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Section 1 Early Japan

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  1. Chapter 14 Medieval Japan Section 1 Early Japan

  2. I. Japan’s Geography (pg. 485) • Japan is a chain of islands that stretches north to south in the northern Pacific Ocean • Although Japan’s islands number more than 3,000, many of tiny and most Japanese live on the four largest islands: • Hokkaido (hah*KY*do) • Honshu (HAHN*shoo) • Shikoku (shih*KOH*koo) • Kyushu (kee*OO*shoo)

  3. The islands of Japan are actually the tops of mountains that rise from the floor of the ocean • About 188 of Japan’s mountains are volcanoes that cause many earthquakes

  4. Because of Japan’s mountains, only about 20% of its land could be farmed which forced many Japanese to turn to the sea for a living • The sea surrounding Japan’s islands made it easy for people to travel along the coast and encouraged people to become merchants • This also kept Japan isolated from the rest of Asia and Japan developed its own independent society

  5. II. The First Settlers (pgs. 486 – 487) • Japan was settled by people who came from northeast Asia between 30,000 and 10,000 B.C. • At that time, Japan was joined to the Asian continent by land • These early people were hunter/gatherers who used fire and stone tools

  6. Who Were The Jomon? • In about 5000 B.C., these nomadic groups began to develop a culture • They made clay pottery using knotted cords to make designs in the clay’s surface • Today, this culture is called Jomon (JOH*mohn), which means “cord marks” in the Japanese language

  7. Why Are the Yayoi Important? • The Yayoi (YAH*yoy) appeared at the end of the Jomon culture, about 300 B.C. and are the ancestors of the Japanese people • They introduced farming – they grew rice in paddies. A paddy is a rice field that is flooded when rice is planted and drained for the harvest • They were skilled metal workers – iron and bronze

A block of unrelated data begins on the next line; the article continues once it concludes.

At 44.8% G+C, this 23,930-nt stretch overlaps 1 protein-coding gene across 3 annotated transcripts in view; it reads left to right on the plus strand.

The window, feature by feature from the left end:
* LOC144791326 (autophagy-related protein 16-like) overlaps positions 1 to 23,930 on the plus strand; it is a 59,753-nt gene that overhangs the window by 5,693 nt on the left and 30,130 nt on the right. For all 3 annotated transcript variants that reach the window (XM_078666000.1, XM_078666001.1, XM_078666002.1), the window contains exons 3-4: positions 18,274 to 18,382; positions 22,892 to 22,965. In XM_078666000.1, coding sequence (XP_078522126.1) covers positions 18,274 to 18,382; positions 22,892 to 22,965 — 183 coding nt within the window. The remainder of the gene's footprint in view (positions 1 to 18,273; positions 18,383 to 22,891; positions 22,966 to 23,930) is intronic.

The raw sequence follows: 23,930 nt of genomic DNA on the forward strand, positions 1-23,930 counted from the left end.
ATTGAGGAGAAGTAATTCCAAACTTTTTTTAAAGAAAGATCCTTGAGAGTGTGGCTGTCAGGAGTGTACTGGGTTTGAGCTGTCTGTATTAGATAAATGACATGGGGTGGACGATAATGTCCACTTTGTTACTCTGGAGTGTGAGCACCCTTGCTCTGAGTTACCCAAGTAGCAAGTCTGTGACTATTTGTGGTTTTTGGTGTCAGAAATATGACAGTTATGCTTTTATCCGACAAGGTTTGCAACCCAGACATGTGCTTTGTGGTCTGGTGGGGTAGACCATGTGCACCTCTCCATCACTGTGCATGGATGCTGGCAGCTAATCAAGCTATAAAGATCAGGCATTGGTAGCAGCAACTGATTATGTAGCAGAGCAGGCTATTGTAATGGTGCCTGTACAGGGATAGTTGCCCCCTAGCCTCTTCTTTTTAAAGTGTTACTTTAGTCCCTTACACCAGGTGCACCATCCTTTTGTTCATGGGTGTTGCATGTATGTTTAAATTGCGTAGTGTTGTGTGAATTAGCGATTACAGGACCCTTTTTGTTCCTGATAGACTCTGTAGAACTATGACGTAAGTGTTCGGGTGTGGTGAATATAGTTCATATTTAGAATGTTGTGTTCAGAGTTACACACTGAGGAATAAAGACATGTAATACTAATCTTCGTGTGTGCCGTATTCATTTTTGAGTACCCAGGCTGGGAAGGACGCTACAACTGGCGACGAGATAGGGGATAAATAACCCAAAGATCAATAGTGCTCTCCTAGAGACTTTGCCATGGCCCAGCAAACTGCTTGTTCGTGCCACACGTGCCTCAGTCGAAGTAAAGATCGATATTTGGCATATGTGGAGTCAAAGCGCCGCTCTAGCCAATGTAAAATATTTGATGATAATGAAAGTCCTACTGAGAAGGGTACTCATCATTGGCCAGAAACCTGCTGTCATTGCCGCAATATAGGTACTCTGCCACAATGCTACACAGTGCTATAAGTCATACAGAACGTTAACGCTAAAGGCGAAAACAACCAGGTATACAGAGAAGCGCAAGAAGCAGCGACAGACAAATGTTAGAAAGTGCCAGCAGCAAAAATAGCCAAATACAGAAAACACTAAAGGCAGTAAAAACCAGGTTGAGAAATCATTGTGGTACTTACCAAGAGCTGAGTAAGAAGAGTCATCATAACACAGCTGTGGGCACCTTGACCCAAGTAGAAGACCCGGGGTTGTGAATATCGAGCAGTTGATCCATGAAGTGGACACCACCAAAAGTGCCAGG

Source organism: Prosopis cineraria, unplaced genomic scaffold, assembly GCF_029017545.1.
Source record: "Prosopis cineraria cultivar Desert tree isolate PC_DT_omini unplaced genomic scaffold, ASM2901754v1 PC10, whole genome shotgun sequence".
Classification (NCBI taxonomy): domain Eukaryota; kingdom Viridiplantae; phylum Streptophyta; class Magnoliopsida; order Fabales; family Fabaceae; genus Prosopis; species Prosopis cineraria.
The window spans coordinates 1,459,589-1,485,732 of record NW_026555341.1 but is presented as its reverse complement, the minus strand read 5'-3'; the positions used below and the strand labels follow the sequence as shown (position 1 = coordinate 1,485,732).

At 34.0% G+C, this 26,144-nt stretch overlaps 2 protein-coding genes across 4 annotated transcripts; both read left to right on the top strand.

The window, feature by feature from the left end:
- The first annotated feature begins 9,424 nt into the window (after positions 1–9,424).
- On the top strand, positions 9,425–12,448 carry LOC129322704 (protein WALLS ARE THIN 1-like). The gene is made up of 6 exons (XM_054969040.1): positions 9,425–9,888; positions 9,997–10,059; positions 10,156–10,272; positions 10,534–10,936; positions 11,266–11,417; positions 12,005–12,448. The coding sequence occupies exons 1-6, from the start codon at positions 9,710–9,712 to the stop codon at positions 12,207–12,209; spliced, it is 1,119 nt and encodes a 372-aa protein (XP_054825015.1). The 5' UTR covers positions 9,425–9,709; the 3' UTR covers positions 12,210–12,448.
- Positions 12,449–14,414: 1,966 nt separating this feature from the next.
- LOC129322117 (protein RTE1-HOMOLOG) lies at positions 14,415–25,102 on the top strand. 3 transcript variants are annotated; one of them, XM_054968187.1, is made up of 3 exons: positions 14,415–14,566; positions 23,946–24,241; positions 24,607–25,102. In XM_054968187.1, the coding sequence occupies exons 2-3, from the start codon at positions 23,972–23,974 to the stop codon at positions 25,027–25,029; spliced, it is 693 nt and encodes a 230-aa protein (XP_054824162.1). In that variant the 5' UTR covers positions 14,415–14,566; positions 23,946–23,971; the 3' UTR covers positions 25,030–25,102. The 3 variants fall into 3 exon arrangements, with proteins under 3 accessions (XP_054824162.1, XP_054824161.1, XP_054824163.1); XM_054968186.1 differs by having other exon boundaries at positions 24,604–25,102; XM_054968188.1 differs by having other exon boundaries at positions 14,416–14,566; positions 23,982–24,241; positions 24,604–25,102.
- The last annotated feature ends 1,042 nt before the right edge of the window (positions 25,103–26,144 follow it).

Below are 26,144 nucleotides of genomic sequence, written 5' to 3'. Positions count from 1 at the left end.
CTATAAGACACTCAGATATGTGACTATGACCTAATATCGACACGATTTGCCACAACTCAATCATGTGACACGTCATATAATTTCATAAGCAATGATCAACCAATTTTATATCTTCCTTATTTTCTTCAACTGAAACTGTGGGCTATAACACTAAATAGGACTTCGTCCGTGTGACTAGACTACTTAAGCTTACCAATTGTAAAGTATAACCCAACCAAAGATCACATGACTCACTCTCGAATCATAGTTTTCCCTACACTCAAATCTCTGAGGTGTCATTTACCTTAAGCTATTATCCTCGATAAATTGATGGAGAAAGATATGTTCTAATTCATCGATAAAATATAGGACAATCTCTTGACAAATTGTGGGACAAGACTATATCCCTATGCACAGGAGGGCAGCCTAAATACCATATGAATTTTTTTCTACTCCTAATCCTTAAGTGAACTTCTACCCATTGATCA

8. The Yayoi organized themselves into clans – a group of families related by blood or marriage – and were headed by a small group of warriors • They buried their chiefs in large mounds known askofun • Filled with personal belongings, many of the tombs were as big as Egypt’s pyramids • The largest tomb still stands today and is longer than 5 football fields and at least 8 stories high

  9. Who Are the Yamamoto? • Like many ancient cultures, the Japanese have myths (stories) that tell of Japan’s beginnings • The most important myth explains how the islands were formed by drops of salty water dripping from a spear that two gods dipped into the sea • The gods then created the sun goddess, Amaterasu to rule over Earth and the storm god, Susanowo, as her companion

  10. In the A.D. 500s, a clan called the Yamato became strong enough to bring most of Japan under its rule • Yamato chiefs claimed they came from the sun goddess and, therefore, had a right to rule Japan. • Japanese legend states that a Yamato leader named Jimmu (jeem*mu) took the title “emperor of heaven” • Legend states that all emperors, including the current emperor, Akihoto (AH*kee*Hee*toh), are Jimmu’s descendants

  11. III. Prince Shotoku’s Reforms (pgs. 488 – 490) • About A.D. 600, a Yamato prince named Shotoku (shoh*TOH*koo) came to power • Shotoku admired the Chinese and borrowed many of their ideas • He wanted to create a strong central government and created a constitution, or a plan of government, which gave all power to the emperor

  12. IV. What is Shinto? • The Japanese believed that all natural things like mountains, rivers, and the wind are alive and have their own spirits, called kami • This idea is called animism (A*nuh*MIH*zhum) • These early Japanese beliefs developed into the religion of Shinto, or “way of the spirits”